NBA Beat Writers: Keys For the Heat In Game Two

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NBA Beat Writers: Keys For the Heat In Game Two
(Photo by Doug Benc/Getty Images)

In Game 1 of their best-of-7 series, the Atlanta Hawks defeated the Dwyane Wade-led Miami Heat 90-64 as their postseason got underway on Sunday Night. The Hawks also joined the Nuggets as the only two teams to defeat their opponents by 25 points or more in their first game of their respective playoff series.

The Hawks used a barrage of defenders to baffle Wade and for the most part it was a success as Wade scored 19 points but turned the ball over eight times on his way to a forgetful night. But because of who Wade is and the special-type of player that he is, we cannot expect a similar performance like this in Game 2.

Here are the keys for Miami going into Game 2 of their series:

 

Wade's Play At The Line:
Wade only went to the foul-line 22 times against the Hawks during the regular season (four attempts in Game One) though he averaged around 10 free-throw attempts per game against the majority of the league.
The Heat were only 3-8 on the year when Wade attempted four foul shots or less. In simple English, Wade must muster up craftiness, the will, and the desire to draw contact which will allow him trips to the free-throw line and give Miami a better shot at winning games in this series.
Remember this was Wade's first playoff games in three years finally healthy and at full strength, since he last hoisted the Larry O'Brien Trophy and was crowned Finals' MVP after scoring 36 points and grabbing 10 rebounds in a thrashing off the Mavericks as his team won in six games after the Heat were originally down 0-2.
And though Wade only scored 19 points in their series' opener, he rebounded to average 25.1 points in his next game during the regular season after failing to score fewer than 20 points in his previous outing.
Also before Sunday's game, Wade had only been apart of six Miami Heat 60-point games in his six-year career and only one in the postseason.

Miami's Three-Point Shooting:
If the Heat hope to have any chance at advancing to the next round, they must clear the vicinity 70 points or less and they can do that by simply stroking the long ball better or by knocking down shots as Wade spoon feeds them the ball.
The Heat only shot 4-of-23 from downtown with three-point shooting champion Daequan Cook going 0-for-5 and long-range specialists James Jones and Mario Chalmers combining to shoot 2-for-8 from long distance.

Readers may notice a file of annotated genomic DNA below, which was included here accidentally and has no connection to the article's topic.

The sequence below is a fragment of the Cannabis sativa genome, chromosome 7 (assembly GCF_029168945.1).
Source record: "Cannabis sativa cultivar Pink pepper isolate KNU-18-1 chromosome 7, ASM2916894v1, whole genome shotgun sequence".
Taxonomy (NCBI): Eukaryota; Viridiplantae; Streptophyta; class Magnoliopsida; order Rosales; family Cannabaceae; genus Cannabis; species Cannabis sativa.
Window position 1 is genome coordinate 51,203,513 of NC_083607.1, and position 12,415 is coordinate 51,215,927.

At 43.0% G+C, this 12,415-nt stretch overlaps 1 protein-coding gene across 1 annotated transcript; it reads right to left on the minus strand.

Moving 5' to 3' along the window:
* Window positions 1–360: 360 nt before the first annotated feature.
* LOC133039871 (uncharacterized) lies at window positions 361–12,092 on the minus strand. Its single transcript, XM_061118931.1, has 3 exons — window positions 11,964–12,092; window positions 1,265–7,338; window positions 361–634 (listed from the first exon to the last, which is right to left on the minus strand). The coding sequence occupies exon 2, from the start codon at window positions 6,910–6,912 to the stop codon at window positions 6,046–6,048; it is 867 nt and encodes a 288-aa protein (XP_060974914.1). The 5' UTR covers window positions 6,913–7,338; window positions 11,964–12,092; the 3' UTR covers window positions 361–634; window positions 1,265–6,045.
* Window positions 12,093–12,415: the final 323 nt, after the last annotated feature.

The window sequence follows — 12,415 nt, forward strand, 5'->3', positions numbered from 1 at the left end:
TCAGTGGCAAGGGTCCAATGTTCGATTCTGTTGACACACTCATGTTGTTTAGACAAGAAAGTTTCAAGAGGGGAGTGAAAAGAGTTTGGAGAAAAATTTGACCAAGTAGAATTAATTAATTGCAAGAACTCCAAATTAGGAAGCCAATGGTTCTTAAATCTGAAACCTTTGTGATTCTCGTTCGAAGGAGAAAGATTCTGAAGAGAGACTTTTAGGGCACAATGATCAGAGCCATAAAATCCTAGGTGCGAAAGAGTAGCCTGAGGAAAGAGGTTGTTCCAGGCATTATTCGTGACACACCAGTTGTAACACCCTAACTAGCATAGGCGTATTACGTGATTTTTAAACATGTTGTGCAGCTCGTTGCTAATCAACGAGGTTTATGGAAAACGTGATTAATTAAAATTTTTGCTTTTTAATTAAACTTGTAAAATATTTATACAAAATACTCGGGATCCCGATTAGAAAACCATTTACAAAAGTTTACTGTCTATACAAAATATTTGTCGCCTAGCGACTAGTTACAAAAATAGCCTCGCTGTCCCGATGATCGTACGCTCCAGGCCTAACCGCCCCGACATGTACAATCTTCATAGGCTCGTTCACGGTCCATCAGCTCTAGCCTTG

If the Heat stand any chance at winning it will come by way of their three-point shooting. By nailing threes it will open up their game and keep the Hawks' defense honest when they attempt to cheat and bring a platoon towards Dwyane Wade.
If the Heat perimeter shooters are able to consistently drain three-pointers it will open up their offense for not only their best player but bench-threat Michael Beasley.

The Improving Play of Michael Beasley:
Beasley has continued to record more impressive numbers off the bench and posted 10 points and 10 rebounds for Miami in their loss. Michael also had five straight 20-point games to end the season and averaged 24.1 points per game over that span.
He still needs to work on his defense and was obviously no match for Josh Smith on the glass and in the air as Beasley lost Smith twice on the way to the rim and Smith slammed down two alley-oops to further cement Atlanta's stomping of the Heat.
However his anticipation on a play which resulted in block on Hawks' forward Marvin Williams was an encouraging sign to see. Williams took Beasley off the dribble from an iso set-up but Beasley moved his feet well and as soon as Williams began his form to attempt a lay-up, Michael gave him space instead of being overzealous as most rookies tend to, and timed his jump at precisely the right moment that his hand made contact with the ripe part of the ball just at the shot was going up.
The result: a blocked shot, a turnover, and a new possession for the Miami Heat.

Will Jermaine O'Neal Take A Trip Down Memory Lane:
On Sunday O'Neal scored five points, grabbed two rebounds, and turned the ball over three times in a paltry showing. The Heat expected more from O'Neal in the postseason when they acquired from Toronto in the deal that sent Shawn Marion and others to Canada for O'Neal and athletic reserve Jamario Moon. 
However, he's only a few years removed from a monster showing in the playoffs. In 2005-06, O'Neal averaged 21 points and 7.5 rebounds per game for the Indiana Pacers in the playoffs and 19.5 points and 17.5 rebounds in 2002-03. Now obviously it was a while ago and a few knee injuries have further hampered his movement and mobility when he's facing the basket but come to expect more from a former six-time All Star and a 12-year veteran despite only being 31 years old.
Its understandable that his knees have suffered the normal wear-and-tear resulting from life in the NBA but when you're competing for a NBA Championship (one in which O'Neal does not posses) more effort is generally expected.
The series between the Heat and the Hawks resumes Wednesday at Phillips Arena with Atlanta up 1-0 in their first-round series.

 

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